Matters are not as they at first seem. Most defenders of a particular system of values think that their system is the correct one. Gray, with his thesis that values cannot be ranked, denies all these claims. He finds a place, true enough, for competing values, but at the price of declaring almost all rival positions false. This is tolerance?

Even if one finds more to value in pluralism than I am able to, Gray's complaint against the universal validity of the free market cannot be sustained. As Mises again and again insisted, his arguments against socialism do not involve appeals to controversial value judgments. It is not a matter of valuing freedom above other things: if Mises is right, there is no rational alternative to the free market.

The difficulties with Gray's criticism of classical liberalism are unfortunately not confined to this rather arcane dispute in value theory. He is willing to countenance drastic interference with liberty, in the name of restricting population growth. He conjures up a frightening picture of an overcrowded planet, dismissing with a bare mention the work of Julian Simon that calls the whole Malthusian picture into question.

Gray finds an illustrious ancestor for his position: he rightly notes that John Stuart Mill's views are consistent with state licenses for prospective parents.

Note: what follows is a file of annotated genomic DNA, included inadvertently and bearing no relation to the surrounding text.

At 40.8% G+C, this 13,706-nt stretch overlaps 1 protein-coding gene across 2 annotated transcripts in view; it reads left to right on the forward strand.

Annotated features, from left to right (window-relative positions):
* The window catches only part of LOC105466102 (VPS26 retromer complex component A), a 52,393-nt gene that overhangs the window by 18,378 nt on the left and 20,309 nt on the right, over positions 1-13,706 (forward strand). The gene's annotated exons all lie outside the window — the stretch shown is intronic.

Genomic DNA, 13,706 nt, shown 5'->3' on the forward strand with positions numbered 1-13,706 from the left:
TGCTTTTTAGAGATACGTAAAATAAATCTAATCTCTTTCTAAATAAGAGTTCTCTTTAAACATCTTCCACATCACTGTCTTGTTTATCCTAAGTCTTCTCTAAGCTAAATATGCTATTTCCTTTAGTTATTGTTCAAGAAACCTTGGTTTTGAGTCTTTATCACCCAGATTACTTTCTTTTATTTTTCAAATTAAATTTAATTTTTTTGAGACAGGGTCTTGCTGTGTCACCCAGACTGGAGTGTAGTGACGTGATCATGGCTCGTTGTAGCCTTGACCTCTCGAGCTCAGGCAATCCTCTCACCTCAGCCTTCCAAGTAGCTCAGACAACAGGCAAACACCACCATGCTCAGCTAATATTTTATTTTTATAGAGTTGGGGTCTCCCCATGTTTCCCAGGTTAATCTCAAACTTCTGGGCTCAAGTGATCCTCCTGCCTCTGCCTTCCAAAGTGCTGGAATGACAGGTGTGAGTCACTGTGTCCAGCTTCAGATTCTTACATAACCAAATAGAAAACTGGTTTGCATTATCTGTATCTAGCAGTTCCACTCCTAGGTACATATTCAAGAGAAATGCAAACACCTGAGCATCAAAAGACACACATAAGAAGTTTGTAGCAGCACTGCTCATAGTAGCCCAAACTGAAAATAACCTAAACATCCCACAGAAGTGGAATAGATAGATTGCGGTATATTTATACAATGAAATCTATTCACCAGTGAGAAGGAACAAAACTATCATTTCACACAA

Mill would have had no objection in liberal principle to proposals for the institution of "child licenses" (thought he might well have had doubts about their practicability), and he would have certainly have been sympathetic to those who advocate population control — including even coercive measures — as part of a freedom-preserving policy for an already overcrowded world. (p. 54)

"It is not a matter of valuing freedom above other things: if Mises is right, there is no rational alternative to the free market."

Not only does Gray decline to condemn this severe deprivation of personal liberty, he writes with sympathy for Mill's "stationary state," in which economic growth is severely curtailed if not eliminated altogether.

But I am afraid that Gray goes further. He embraces an extreme version of environmentalism, under the guidance of James Lovelock. According to this bizarre view, human beings are in danger of upsetting the Earth, which is viewed not as a mere planet but as a living organism. At times, Gray despairs of human beings altogether and appears a veritable misanthrope.

Lovelock has written that … the earth is suffering from disseminate primatemaia — a plague of people … the advance of Homo rapiens [roughly, "raging man"] has always gone with the destruction of other species and ecological devastation. (p. 401)

Readers have much to learn from John Gray, but they must be able to ignore a great deal of nonsense to benefit from his work.



Contact David Gordon

David Gordon is Senior Fellow at the Mises Institute and editor of the Mises Review.